“We don’t want Sacramento to become like Los Angeles,” which has been overwhelmed by a rampant proliferation of medical marijuana operations, said Don Johnson, director of Unity Non-Profit Collective, a dispensary with 3,100 members that opened in March 2009.
The collective, located in an industrial park off Tribute Road, sells only marijuana that is cultivated by its members and, unlike many other businesses of its ilk, scrupulously follows the state Attorney General guidelines regulating the industry, Johnson said.
Johnson eagerly welcomes regulation. He would like the city to enforce the moratorium that it passed last summer, which prohibits the establishment of new dispensaries and outlaws the expansion and relocation of existing ones. The City Council should renew the moratorium when it expires in June, he said. Enforcing the moratorium would aid law enforcement, stamp out derelict operations and curtail illegal drug dealing, he argued.
What’s more, Johnson is calling on the City Council to approve an ordinance in draft form that would regulate the location and operation of the clubs. The proposed ordinance currently includes zoning limitations, keeping the businesses away from schools, parks, drug rehabilitation centers and other areas, and would impose a cap on the number of clubs at 12.
Currently, there are 39 dispensaries registered with the city of Sacramento, and the draft ordinance proposes a lottery to determine which 12 get to remain in business.
Johnson and others say Sacramento should be proactive about regulating the local dispensaries, lest the city become a hotbed of rogue clubs on par with Los Angeles.
In an effort to belatedly quell the chaos, in April the Los Angeles City Council ordered the closure of hundreds of pot clubs as of June. Only 137 will be allowed to remain in business. Consequently, Los Angeles faces an expensive backlash in the form of lawsuits from perhaps dozens of dispensaries forced to shutter.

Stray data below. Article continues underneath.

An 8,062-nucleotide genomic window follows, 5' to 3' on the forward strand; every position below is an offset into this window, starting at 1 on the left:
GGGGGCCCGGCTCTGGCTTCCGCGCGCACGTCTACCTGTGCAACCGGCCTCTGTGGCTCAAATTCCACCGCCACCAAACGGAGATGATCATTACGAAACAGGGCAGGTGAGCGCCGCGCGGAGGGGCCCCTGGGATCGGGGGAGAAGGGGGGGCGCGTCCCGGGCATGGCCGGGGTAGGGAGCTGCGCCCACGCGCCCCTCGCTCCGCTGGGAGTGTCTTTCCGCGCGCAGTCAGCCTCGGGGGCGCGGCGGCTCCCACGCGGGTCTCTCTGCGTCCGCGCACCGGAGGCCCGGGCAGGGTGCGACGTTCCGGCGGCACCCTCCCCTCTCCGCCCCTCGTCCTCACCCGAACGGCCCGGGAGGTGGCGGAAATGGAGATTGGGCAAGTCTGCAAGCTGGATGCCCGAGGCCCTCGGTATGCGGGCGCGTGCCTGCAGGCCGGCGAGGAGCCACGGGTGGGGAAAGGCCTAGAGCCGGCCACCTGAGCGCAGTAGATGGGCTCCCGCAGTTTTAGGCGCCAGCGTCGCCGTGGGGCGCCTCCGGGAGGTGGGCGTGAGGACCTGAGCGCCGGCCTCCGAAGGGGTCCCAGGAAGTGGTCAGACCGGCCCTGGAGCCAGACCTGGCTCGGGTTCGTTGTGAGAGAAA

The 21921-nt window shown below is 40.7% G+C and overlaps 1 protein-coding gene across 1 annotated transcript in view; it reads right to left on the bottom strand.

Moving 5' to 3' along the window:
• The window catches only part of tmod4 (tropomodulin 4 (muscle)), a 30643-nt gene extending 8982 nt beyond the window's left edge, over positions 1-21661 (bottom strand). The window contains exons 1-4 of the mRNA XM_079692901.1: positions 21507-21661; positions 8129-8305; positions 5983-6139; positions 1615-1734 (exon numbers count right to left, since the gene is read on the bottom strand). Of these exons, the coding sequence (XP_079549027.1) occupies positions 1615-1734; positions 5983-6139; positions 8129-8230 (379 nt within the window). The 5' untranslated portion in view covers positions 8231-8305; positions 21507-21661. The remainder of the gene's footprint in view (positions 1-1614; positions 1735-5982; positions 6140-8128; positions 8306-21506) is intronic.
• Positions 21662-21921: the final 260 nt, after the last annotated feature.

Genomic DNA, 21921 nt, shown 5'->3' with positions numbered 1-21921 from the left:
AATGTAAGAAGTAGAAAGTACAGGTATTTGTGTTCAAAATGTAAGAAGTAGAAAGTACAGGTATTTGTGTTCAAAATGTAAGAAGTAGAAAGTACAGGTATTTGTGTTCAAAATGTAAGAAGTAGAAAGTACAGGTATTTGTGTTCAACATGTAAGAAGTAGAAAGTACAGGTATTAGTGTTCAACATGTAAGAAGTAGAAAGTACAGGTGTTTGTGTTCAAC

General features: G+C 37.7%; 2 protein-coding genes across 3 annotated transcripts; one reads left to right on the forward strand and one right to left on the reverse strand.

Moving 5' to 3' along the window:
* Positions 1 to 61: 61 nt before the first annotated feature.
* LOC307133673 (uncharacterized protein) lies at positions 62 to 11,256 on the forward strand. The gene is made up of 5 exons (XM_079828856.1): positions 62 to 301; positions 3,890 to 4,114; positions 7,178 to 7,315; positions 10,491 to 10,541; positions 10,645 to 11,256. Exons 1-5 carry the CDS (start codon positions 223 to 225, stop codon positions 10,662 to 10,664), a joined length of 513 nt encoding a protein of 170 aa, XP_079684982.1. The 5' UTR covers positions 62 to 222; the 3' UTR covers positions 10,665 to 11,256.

Approximately 35 California cities, including Redding, Placerville, Citrus Heights, and Oakland, have approved ordinances regulating medical marijuana dispensaries, according to Americans for Safe Access, a nationwide medical marijuana advocacy group. Ninety-six cities in the state have passed moratoriums to date and 129 have banned the dispensaries outright, the group said.
In recent months, Johnson said, dispensaries have swarmed into Sacramento and have hung up their proverbial shingle while flaunting state and local laws and guidelines. The prospect of the cap has spurred a race among dispensaries to set up shop and make as much money as possible before being shut down.
Following state law, Johnson charges sales taxes at his dispensary, but patients have told him that other dispensaries in town do not. He has also heard that other clubs are not requiring recommendations from doctors.